With his advice on dressing, chatting up boys and making out, Bianca ascends the social ranks. She gives up schoolwork in favor of professionally styled hair and makeup. Who needs academic achievements when you’ve perfected the art of a good blowout?
    Director Ari Sandel (Aim High) fills the screen with emoticons and text-speak. Each frame looks like it’s pulled from a SnapChat.
    His characters are all horrible. Granted, teens aren’t always warm and likeable, but Bianca and Wes are such brats that it’s hard to conjure up much sympathy for either.
    The DUFF is the latest bad advice offered to kids in the guise of entertainment. As in most teen movies, this one has a message about being yourself and finding your inner beauty. But it’s hard not to notice that Bianca’s “true self” greatly resembles the dream girl Wes molded her into.
    Only teens could love this movie, though they shouldn’t.

Poor Comedy • PG-13 • 101 mins.

Native seeds need to cool down before sprouting

Seeds of native plants in the temperate region require chilling, called stratification, before they can germinate and grow seedlings. The acorn of the mighty oak must be stratified before it can germinate in the spring. But don’t go placing acorns in the freezer before planting.
    In nature’s cycle, acorns fall to the ground in the fall, while the ground is still warm and moist. On the ground, some are covered with leaves; some are gathered and buried by squirrels. Soon after landing, acorns begin to absorb moisture. Slowly, the ground cools. As soon as soil temperatures drop to near 45 degrees, stratification begins. When soil temperatures drop below freezing, stratification stops. As temperatures rise above freezing, stratification continues. Nature’s alternate freezing and thawing enhances germination.
    Each plant species has its own length of time for stratification. In species that grow over a wide range of latitudes, stratification periods can vary considerably. For instance, the red maple tree has a growing range from ­Quebec to northern Florida.
    The stratification period for seeds taken from trees native to Quebec is shorter than for seeds from trees native to northern Florida. This is because the ground freezes earlier and stays frozen longer in Quebec than in northern Florida. In northern Florida the soil seldom freezes hard, but it is cold enough that seeds germinating in early spring would be killed by frost. This phenomenon was verified when red maple seeds harvested from trees growing near Quebec were planted in northern Florida and seeds harvested from red maples originating in northern Florida were sown in soil near Quebec. The Quebec seedlings germinated in the middle of Florida’s winter and were killed by frost, while the seeds from Florida never germinated in Quebec.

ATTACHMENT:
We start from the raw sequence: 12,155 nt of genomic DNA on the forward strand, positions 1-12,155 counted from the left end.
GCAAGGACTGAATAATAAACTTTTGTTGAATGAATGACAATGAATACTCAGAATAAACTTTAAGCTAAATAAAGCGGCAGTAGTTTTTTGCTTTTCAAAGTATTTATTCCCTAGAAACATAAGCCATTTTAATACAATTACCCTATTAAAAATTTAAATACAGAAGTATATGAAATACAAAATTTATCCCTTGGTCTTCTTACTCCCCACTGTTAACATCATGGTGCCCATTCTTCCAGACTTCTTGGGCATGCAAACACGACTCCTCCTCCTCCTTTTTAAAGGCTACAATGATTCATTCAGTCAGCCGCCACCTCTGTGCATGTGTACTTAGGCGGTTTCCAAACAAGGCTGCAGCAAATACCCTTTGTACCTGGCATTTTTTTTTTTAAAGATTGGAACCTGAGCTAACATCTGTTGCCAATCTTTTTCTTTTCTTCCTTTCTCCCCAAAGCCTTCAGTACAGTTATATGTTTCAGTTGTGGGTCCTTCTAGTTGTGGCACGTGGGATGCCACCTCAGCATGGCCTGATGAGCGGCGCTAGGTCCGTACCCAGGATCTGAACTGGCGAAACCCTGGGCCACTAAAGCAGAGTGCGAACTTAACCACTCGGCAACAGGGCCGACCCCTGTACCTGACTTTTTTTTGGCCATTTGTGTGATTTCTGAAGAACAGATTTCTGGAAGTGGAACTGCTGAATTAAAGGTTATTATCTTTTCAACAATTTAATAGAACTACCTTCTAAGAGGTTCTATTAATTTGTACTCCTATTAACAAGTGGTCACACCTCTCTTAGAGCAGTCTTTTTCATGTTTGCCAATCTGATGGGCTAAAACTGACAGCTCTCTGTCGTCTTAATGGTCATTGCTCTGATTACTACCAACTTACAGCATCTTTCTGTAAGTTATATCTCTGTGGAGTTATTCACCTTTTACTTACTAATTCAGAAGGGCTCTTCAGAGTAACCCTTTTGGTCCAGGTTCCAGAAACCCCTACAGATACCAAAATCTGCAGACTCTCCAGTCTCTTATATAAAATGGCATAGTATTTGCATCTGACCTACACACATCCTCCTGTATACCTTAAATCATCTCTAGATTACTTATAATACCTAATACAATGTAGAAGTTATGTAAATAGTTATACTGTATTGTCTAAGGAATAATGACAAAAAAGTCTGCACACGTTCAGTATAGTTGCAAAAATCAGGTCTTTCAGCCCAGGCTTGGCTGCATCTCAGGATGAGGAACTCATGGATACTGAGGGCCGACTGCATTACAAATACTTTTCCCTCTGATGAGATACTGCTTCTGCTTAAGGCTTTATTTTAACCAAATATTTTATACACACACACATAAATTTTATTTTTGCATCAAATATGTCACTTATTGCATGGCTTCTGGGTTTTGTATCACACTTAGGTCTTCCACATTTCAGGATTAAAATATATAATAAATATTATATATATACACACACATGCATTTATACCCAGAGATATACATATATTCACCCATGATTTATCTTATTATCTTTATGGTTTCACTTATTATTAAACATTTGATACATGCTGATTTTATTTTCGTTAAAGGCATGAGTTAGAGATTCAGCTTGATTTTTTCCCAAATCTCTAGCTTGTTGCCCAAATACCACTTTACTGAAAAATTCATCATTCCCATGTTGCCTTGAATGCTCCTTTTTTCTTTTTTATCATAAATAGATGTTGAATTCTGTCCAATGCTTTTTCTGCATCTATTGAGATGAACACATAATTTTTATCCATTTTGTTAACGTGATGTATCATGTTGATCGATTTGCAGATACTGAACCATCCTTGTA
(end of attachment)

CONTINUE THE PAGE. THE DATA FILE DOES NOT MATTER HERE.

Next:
To artificially stratify seeds from our region, mix them with moist sand blended with some peat moss and allow them to absorb moisture for at least two weeks. Then refrigerate for another six to eight weeks before sowing. This is more or less following the normal daily temperature cycle.
    The lazy way of germinating native plant seeds is to sow them in the fall in a well-prepared soil with at least three percent organic matter. Cover the seedbed with a board to prevent winter weeds from growing. The seeds will undergo natural stratification.
    In the spring, at about the time the buds of trees are starting to show color, remove the board covering the seed bed and watch for seedlings to emerge.


Ask Dr. Gouin your questions at DR.FRGouin@gmail.com. Please include your name and address.

Put your down time to work

Don’t wait for April to begin tackle or boat preparations because by then it will be too late. This weekend if not today, check on your fishing gear. Examine your rods, inspect your reels, check out your boat equipment.
    Which reels need to be re-spooled? Which need maintenance? Turn your reel handles with pressure on the spool. Are your drags smooth? Do they freeze or hesitate before they release? The drag washers may need to be cleaned and repacked with grease.
    Check your reel handles. Do they turn smoothly? Are the bushings and bearings clean, or are they corroded and rough? Check the free spool lever. Does the reel spool disengage freely? Does it re-engage promptly? This one is a show-stopper. If you can’t put your reel back in gear, you will be unable to land your fish, even retrieve your line.
    If your reels need any kind of maintenance, now is the time to send them off. Currently, you can expect them to be repaired or serviced within one or two weeks. But if you wait until just before opening day, you might not get them back for a month or more.